Vol 18, No 6 (2011)
Original articles
Published online: 2011-11-23

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Half of coronary patients are not instructed how to respond to symptoms of a heart attack

Piotr Jankowski, Agnieszka Bednarek, Sławomir Surowiec, Magdalena Loster, Andrzej Pająk, Kalina Kawecka-Jaszcz
Cardiol J 2011;18(6):668-674.


Background: The delayed treatment of acute coronary syndrome has a significant impact on survival. Due to improved organization and the use of reperfusion therapies, inhospital delay has been shortened in recent years. However, the time between the onset of chest pain and the call for medical help is still too long. The aim of this study was to assess the proportion of coronary patients instructed how to behave in case of chest pain and to find what factors relate to a lower probability of being counselled.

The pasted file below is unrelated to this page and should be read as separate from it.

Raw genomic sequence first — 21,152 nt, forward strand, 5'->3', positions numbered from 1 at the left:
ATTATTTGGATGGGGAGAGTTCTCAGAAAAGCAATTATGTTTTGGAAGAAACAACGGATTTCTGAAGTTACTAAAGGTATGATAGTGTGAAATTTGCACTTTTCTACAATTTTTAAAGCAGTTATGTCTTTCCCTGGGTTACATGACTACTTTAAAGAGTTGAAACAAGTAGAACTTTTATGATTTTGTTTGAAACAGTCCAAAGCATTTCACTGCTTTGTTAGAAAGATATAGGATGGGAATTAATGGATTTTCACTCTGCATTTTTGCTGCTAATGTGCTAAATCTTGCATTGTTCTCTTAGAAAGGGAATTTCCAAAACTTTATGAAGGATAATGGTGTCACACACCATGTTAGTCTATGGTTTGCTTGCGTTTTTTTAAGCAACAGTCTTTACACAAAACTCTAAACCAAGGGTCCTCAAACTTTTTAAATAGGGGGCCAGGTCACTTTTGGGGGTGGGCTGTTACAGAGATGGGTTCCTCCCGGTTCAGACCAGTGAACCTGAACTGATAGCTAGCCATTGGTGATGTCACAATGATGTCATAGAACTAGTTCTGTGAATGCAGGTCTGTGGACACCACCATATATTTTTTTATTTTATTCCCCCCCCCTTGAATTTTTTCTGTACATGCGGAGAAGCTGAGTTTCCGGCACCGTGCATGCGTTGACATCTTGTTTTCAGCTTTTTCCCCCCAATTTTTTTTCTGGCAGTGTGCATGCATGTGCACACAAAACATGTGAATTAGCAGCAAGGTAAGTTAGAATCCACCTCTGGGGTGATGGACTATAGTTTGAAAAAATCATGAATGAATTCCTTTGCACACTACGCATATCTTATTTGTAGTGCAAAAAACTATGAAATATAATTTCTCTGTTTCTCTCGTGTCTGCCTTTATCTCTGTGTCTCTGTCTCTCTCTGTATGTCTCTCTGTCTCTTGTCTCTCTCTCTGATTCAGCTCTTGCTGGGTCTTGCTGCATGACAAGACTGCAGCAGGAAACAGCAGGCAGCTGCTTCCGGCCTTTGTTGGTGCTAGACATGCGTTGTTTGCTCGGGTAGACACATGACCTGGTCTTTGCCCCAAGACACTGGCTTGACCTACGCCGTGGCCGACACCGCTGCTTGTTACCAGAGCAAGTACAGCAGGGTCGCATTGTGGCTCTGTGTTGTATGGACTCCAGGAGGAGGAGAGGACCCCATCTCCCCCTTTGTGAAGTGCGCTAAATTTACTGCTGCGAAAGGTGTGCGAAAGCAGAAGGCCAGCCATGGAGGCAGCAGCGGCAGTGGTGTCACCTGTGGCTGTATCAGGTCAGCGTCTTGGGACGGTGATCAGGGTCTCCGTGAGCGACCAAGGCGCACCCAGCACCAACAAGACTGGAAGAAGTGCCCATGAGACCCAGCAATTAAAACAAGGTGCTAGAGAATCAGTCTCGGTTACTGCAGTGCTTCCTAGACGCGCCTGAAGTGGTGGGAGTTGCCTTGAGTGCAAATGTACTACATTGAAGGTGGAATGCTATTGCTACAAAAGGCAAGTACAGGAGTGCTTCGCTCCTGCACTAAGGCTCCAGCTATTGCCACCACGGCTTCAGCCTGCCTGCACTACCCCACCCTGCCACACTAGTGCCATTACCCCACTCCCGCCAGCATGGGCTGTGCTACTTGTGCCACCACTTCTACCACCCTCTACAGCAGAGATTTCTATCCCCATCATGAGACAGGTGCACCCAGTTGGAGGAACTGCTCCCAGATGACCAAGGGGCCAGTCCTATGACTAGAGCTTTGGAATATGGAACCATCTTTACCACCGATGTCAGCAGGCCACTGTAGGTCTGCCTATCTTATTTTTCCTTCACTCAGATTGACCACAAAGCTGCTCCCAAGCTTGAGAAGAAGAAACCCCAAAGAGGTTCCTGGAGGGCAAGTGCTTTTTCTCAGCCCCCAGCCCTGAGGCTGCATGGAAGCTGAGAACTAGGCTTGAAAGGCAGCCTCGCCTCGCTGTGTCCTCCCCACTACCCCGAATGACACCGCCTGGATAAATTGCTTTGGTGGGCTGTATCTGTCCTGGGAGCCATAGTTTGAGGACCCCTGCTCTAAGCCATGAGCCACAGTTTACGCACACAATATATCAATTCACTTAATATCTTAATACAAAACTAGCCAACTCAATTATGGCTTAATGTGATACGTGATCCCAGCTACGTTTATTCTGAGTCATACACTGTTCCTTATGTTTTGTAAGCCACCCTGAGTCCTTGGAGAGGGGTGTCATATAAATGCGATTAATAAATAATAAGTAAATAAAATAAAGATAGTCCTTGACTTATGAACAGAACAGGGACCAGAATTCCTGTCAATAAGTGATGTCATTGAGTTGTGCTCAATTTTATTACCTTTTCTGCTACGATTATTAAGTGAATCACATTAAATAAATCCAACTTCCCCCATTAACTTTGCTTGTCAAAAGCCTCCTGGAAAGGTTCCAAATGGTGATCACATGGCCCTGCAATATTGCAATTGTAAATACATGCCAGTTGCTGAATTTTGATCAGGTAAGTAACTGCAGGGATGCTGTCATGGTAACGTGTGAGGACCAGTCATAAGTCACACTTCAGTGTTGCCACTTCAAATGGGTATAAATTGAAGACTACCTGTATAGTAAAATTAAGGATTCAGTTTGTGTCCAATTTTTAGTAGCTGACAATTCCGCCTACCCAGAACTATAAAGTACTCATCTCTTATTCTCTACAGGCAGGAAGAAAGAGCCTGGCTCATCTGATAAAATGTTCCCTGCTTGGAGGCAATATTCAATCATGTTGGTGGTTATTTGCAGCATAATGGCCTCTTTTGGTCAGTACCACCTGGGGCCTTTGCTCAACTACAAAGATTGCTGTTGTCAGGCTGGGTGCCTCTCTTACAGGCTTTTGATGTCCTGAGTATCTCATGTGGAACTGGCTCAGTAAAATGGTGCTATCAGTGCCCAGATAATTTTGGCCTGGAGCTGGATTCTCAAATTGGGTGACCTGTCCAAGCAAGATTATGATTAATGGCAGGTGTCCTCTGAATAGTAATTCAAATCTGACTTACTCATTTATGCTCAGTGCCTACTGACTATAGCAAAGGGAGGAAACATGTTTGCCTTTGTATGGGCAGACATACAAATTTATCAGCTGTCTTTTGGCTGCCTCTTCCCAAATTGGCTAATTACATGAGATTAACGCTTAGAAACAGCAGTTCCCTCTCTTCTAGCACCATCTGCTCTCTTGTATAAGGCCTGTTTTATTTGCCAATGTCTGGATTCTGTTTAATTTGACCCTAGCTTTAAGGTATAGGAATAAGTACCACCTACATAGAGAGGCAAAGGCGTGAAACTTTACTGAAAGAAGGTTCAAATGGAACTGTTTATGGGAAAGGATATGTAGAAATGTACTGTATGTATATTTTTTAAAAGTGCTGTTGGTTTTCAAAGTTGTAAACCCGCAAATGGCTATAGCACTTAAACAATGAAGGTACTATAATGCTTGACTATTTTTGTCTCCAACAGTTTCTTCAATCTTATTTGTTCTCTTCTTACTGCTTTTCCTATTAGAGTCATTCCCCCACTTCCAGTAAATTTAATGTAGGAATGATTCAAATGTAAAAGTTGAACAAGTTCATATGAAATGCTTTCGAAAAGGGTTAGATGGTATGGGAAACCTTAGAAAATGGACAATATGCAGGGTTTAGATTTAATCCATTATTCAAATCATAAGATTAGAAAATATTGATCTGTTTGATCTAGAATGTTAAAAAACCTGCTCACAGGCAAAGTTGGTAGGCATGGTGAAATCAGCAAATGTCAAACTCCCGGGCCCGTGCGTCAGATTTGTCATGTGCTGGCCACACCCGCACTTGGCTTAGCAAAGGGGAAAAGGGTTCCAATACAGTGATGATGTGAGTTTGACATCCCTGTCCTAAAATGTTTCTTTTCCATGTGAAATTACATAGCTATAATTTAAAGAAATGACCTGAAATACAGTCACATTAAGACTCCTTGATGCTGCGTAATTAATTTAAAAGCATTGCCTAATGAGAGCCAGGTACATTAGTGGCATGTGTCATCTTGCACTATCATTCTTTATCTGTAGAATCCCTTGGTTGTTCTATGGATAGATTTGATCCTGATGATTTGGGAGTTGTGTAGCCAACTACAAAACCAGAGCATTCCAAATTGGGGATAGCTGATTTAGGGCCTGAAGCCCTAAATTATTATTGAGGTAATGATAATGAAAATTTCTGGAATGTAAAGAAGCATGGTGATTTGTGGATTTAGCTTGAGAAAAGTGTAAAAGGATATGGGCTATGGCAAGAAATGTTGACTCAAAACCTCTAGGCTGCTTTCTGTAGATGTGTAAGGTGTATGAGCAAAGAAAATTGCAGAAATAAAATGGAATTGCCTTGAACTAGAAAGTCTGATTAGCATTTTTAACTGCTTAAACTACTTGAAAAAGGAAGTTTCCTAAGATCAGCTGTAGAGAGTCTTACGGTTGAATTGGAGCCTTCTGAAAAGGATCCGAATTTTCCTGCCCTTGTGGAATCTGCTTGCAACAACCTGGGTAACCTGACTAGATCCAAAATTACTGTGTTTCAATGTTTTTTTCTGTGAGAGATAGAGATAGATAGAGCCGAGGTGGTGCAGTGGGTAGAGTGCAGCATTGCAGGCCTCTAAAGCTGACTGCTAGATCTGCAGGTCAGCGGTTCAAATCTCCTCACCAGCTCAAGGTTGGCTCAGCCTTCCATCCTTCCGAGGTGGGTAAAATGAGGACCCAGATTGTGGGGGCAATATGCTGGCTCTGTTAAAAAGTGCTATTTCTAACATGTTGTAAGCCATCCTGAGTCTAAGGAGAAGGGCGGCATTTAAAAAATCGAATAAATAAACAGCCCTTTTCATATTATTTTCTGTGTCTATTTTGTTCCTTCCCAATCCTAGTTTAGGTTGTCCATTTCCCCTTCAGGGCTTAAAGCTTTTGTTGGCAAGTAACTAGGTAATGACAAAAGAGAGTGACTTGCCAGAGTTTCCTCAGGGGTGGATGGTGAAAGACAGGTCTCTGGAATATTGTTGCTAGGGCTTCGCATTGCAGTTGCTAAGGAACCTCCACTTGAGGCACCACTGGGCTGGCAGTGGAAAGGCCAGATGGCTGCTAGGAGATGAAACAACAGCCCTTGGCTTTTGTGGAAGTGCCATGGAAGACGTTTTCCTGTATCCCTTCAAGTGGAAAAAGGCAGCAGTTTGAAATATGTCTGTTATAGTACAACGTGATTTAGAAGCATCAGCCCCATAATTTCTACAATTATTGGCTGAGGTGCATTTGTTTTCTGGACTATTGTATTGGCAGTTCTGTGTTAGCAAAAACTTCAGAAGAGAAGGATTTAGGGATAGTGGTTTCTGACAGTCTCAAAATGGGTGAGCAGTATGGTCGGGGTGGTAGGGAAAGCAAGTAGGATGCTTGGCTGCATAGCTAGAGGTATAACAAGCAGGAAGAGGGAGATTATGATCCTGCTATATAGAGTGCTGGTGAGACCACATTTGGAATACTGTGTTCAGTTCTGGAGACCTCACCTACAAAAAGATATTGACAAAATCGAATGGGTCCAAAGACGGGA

Methods: Patients aged < 80 years, hospitalized due to coronary artery disease (CAD) were identified retrospectively on the basis of a medical records review and were invited for a follow-up examination. Two hundred and nineteen patients agreed to participate in the study. Data on the prehospital delay was obtained using a standard questionnaire.
Results: The study group consisted of 149 men and 70 women. The mean time between discharge and the follow-up examination was 1.1 ± 0.4 years. Of 219 study participants, 106 (48.4%) declared they had been instructed about the symptoms of a heart attack and how to respond to it. Men, smokers, non-diabetics, and those with previously diagnosed CAD had been instructed more frequently. The independent predictors of being instructed were: percutaneous coronary intervention during the index hospitalization, diabetes, smoking, male sex and previously diagnosed CAD.
Conclusions: About half of patients after hospitalization due to CAD are not instructed how to respond to heart attack symptoms. This has not changed over the last decade and may contribute to the lack of shortening of prehospital delay. (Cardiol J 2011; 18, 6: 668–674)

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